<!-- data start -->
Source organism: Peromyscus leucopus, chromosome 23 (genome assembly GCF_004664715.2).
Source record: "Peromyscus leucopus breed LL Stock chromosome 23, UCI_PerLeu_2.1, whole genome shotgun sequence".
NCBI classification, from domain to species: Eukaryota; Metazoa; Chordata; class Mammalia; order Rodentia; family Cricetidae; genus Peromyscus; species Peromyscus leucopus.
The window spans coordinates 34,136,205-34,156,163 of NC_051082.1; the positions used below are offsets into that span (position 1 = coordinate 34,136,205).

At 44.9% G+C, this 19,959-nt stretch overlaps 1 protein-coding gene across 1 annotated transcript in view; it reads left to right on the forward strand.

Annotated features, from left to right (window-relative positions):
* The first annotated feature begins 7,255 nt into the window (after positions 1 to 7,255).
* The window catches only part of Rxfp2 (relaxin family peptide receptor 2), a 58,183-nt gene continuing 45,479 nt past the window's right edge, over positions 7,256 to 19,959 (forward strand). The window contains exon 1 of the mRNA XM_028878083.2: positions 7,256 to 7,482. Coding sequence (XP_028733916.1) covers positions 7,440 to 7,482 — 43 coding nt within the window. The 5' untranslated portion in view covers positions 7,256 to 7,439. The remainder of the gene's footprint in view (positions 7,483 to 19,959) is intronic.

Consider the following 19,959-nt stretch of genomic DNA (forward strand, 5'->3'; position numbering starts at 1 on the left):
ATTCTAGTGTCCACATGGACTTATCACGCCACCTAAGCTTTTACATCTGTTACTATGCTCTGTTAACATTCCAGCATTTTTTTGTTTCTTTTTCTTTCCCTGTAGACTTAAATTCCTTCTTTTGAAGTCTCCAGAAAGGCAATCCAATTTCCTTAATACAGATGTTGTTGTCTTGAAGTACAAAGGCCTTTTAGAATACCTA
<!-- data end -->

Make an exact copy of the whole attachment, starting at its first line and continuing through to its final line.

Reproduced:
Source organism: Peromyscus leucopus, chromosome 23 (genome assembly GCF_004664715.2).
Source record: "Peromyscus leucopus breed LL Stock chromosome 23, UCI_PerLeu_2.1, whole genome shotgun sequence".
NCBI classification, from domain to species: Eukaryota; Metazoa; Chordata; class Mammalia; order Rodentia; family Cricetidae; genus Peromyscus; species Peromyscus leucopus.
The window spans coordinates 34,136,205-34,156,163 of NC_051082.1; the positions used below are offsets into that span (position 1 = coordinate 34,136,205).

At 44.9% G+C, this 19,959-nt stretch overlaps 1 protein-coding gene across 1 annotated transcript in view; it reads left to right on the forward strand.

Annotated features, from left to right (window-relative positions):
* The first annotated feature begins 7,255 nt into the window (after positions 1 to 7,255).
* The window catches only part of Rxfp2 (relaxin family peptide receptor 2), a 58,183-nt gene continuing 45,479 nt past the window's right edge, over positions 7,256 to 19,959 (forward strand). The window contains exon 1 of the mRNA XM_028878083.2: positions 7,256 to 7,482. Coding sequence (XP_028733916.1) covers positions 7,440 to 7,482 — 43 coding nt within the window. The 5' untranslated portion in view covers positions 7,256 to 7,439. The remainder of the gene's footprint in view (positions 7,483 to 19,959) is intronic.

Consider the following 19,959-nt stretch of genomic DNA (forward strand, 5'->3'; position numbering starts at 1 on the left):
ATTCTAGTGTCCACATGGACTTATCACGCCACCTAAGCTTTTACATCTGTTACTATGCTCTGTTAACATTCCAGCATTTTTTTGTTTCTTTTTCTTTCCCTGTAGACTTAAATTCCTTCTTTTGAAGTCTCCAGAAAGGCAATCCAATTTCCTTAATACAGATGTTGTTGTCTTGAAGTACAAAGGCCTTTTAGAATACCTA